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Former BitMEX CEO Arthur Hayes is set to face sentencing in a federal courthouse in New York on Friday after pleading guilty in February to charges that he willfully failed to implement an anti-money laundering (AML) program at the exchange.
Prosecutors say the lack of know-your-customer (KYC) requirements at BitMEX allowed the company to thrive as a hotbed for criminal activity, including money laundering and sanctions evasion.
Hayes and his BitMEX co-founders, Samuel Reed and Ben Delo, as well as the company’s first employee, Gregory Dwyer, were initially charged in October 2020 with one count each of violating the Bank Secrecy Act (BSA), and another of conspiring to do so.
The four men, as well as BitMEX and other corporate entities, also faced civil suits from the Commodity Futures Trading Commission (CFTC) and the Financial Crimes Enforcement Network (FinCEN) that resulted in monetary penalties. BitMEX was ordered to pay the regulators $100 million; Hayes, Reed, and Delo had to fork over $10 million each.
The criminal charges carry a maximum sentence of five years each, but Hayes’ plea deal with prosecutors reduced the sentencing guidelines to between six and 12 months. He will be sentenced at the U.S. District Court for the Southern District in downtown Manhattan.
Hayes, a U.S. citizen and longtime resident of Singapore, surrendered to U.S. authorities in Hawaii last April, in a deal brokered between his lawyers and federal prosecutors. He was released on a $10 million bond secured by $1 million in cash and co-signed by his mother.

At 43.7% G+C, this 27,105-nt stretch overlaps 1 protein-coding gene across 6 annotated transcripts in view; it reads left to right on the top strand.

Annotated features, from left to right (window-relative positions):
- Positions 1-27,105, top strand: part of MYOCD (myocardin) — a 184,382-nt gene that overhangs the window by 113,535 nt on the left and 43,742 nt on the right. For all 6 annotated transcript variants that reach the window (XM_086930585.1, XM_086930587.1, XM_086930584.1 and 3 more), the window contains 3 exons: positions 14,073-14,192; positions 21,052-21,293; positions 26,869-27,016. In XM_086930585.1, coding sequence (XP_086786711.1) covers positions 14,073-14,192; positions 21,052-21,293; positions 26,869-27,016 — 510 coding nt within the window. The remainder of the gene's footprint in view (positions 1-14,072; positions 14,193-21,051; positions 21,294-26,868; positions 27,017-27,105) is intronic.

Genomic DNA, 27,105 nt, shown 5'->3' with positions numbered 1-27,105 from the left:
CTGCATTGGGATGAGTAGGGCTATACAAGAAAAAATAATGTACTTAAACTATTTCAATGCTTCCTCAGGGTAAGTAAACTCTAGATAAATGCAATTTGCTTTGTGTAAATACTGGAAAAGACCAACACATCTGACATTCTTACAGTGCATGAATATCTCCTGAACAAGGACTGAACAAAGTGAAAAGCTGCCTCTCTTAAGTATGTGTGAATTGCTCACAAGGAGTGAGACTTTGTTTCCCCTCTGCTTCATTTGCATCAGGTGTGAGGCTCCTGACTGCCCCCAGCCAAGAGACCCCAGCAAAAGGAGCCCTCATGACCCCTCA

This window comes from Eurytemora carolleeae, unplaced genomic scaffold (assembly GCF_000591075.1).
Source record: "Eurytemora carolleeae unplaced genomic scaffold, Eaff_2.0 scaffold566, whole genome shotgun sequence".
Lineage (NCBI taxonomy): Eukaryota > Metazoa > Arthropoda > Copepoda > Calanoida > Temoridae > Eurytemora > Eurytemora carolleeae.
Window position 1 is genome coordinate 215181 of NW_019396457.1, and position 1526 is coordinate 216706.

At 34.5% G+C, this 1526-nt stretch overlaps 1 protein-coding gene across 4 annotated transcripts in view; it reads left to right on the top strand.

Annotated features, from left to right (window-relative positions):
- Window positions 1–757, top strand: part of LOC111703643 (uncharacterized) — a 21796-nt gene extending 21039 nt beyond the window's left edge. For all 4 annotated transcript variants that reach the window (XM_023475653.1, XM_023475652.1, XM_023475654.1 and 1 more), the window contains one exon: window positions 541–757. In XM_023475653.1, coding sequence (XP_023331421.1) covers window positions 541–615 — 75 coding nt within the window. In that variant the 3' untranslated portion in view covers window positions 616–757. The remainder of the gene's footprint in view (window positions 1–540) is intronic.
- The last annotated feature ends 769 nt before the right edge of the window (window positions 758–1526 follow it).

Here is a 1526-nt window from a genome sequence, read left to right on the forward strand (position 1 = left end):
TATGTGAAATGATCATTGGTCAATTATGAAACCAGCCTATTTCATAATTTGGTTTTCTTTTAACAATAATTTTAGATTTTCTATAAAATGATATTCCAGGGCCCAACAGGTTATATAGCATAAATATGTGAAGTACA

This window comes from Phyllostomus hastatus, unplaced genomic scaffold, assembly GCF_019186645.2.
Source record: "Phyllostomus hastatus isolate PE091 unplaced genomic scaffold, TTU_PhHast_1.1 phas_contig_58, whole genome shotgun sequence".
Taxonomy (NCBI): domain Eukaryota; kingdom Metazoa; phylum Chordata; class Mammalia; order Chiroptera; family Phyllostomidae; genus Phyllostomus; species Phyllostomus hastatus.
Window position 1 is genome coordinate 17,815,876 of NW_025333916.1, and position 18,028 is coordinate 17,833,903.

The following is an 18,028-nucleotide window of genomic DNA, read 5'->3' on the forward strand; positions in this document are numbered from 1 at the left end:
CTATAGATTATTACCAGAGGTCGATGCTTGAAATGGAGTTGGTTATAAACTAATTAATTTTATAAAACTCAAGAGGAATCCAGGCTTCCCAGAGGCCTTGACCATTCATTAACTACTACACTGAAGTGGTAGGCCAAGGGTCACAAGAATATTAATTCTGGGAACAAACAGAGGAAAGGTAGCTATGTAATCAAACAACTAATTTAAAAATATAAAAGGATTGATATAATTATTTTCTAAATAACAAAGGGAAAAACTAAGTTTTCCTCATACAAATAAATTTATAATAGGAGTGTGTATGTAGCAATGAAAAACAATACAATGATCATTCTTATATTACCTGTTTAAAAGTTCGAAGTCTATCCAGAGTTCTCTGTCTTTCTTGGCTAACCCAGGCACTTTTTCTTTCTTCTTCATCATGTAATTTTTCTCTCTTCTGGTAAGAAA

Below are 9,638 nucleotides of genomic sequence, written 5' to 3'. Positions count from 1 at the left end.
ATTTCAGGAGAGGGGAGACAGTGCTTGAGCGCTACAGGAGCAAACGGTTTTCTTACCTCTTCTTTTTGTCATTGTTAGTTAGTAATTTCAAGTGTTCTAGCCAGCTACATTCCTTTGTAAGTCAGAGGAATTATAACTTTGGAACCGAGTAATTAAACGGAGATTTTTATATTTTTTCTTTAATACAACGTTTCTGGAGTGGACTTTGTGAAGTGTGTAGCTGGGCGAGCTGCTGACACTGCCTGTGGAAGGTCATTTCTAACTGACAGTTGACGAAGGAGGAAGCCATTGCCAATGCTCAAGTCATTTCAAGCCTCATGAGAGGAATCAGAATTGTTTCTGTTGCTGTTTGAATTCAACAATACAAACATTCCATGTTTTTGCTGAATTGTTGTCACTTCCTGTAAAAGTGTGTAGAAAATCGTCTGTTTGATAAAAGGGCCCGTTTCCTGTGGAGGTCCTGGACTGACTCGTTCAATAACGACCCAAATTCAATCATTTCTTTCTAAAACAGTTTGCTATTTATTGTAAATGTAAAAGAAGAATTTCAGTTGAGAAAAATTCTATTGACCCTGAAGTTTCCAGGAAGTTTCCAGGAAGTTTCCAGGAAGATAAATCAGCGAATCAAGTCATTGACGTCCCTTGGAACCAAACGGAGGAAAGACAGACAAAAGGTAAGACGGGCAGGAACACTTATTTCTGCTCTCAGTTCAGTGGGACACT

Two sides of the story
In a 65-page sentencing memo submitted to the court on May 4, Hayes’ lawyers asked the judge for leniency: probation, with no jail time or house arrest. They also requested that Hayes maintain his freedom to travel internationally and live abroad.
The submission also included a letter from his mother. Hayes’ lawyers argued that the former BitMEX CEO’s life had already been upended by the charges, which they said had “an extraordinary and well-publicized impact on Mr. Hayes’ personal life and on the BitMEX business that he co-founded.”
They also argued that Hayes is unlikely to reoffend.
The government, however, sees things differently. In a sentencing memo submitted on May 12, prosecutors asked the judge to hand down “a significant sentence of incarceration, above the applicable Sentencing Guidelines range of [six] to 12 months.”
Prosecutors say Hayes flaunted BitMEX’s disregard for KYC and AML guidelines, advertising the company’s lack of compliance on the exchanges’ website and in blog posts and media interviews.
This, prosecutors say, attracted “precisely the bad actors which the BSA intends to deter” – and earned Hayes over $100 million.
Hayes’ prominence in the crypto community and his penchant for talking to journalists about his worldview (and his glamorous life on the lam) seems to be a sore spot for prosecutors:
“The defendant chose to use his influence to promote a vision for the crypto industry that was in direct contradiction to the law, and calculated to undermine government regulations,” prosecutors wrote. “The defendant routinely criticized and mocked KYC requirements, and made it clear that he had no interest in complying with them.”